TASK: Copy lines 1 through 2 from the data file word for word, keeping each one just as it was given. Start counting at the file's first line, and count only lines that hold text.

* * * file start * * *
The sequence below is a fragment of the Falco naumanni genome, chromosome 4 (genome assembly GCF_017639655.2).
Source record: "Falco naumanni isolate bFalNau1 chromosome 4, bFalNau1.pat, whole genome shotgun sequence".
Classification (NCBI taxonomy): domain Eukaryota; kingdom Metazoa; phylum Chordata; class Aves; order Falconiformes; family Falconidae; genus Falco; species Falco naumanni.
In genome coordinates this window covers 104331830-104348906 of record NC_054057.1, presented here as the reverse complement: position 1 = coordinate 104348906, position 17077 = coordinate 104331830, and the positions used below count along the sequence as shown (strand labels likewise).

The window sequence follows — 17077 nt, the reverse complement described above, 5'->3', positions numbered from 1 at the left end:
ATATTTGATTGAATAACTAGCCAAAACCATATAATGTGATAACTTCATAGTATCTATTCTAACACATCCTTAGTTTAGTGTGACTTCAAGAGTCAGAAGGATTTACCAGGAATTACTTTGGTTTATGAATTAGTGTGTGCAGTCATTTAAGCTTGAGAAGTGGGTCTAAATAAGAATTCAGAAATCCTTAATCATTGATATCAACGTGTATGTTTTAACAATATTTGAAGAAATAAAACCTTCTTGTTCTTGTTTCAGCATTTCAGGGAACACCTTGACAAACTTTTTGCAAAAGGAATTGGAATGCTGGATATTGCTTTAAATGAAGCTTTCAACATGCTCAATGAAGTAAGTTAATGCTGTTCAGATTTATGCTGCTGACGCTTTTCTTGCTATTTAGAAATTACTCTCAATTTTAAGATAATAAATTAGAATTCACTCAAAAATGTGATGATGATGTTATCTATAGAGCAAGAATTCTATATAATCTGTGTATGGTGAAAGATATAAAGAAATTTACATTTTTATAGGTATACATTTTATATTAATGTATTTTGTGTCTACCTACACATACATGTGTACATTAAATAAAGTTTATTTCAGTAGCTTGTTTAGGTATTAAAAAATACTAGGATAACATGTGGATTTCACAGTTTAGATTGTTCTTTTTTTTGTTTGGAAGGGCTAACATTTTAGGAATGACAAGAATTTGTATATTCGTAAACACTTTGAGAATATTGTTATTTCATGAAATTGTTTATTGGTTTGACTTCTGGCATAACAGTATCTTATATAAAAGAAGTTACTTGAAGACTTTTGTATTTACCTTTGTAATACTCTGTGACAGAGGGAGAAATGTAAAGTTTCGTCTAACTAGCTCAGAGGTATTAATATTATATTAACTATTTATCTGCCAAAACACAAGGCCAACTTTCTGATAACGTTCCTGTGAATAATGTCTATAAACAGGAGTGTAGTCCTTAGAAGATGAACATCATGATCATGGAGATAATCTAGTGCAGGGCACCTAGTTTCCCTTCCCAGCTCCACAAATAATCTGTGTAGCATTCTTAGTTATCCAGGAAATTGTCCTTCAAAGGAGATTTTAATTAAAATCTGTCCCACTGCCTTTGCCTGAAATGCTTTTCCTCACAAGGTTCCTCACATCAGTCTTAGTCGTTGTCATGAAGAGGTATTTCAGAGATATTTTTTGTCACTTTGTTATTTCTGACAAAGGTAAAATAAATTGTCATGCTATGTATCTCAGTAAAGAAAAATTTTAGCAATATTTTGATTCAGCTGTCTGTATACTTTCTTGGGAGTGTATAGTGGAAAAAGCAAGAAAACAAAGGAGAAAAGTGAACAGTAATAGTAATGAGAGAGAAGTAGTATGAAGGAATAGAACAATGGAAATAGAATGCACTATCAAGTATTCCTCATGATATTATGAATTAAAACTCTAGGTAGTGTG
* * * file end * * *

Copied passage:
The sequence below is a fragment of the Falco naumanni genome, chromosome 4 (genome assembly GCF_017639655.2).
Source record: "Falco naumanni isolate bFalNau1 chromosome 4, bFalNau1.pat, whole genome shotgun sequence".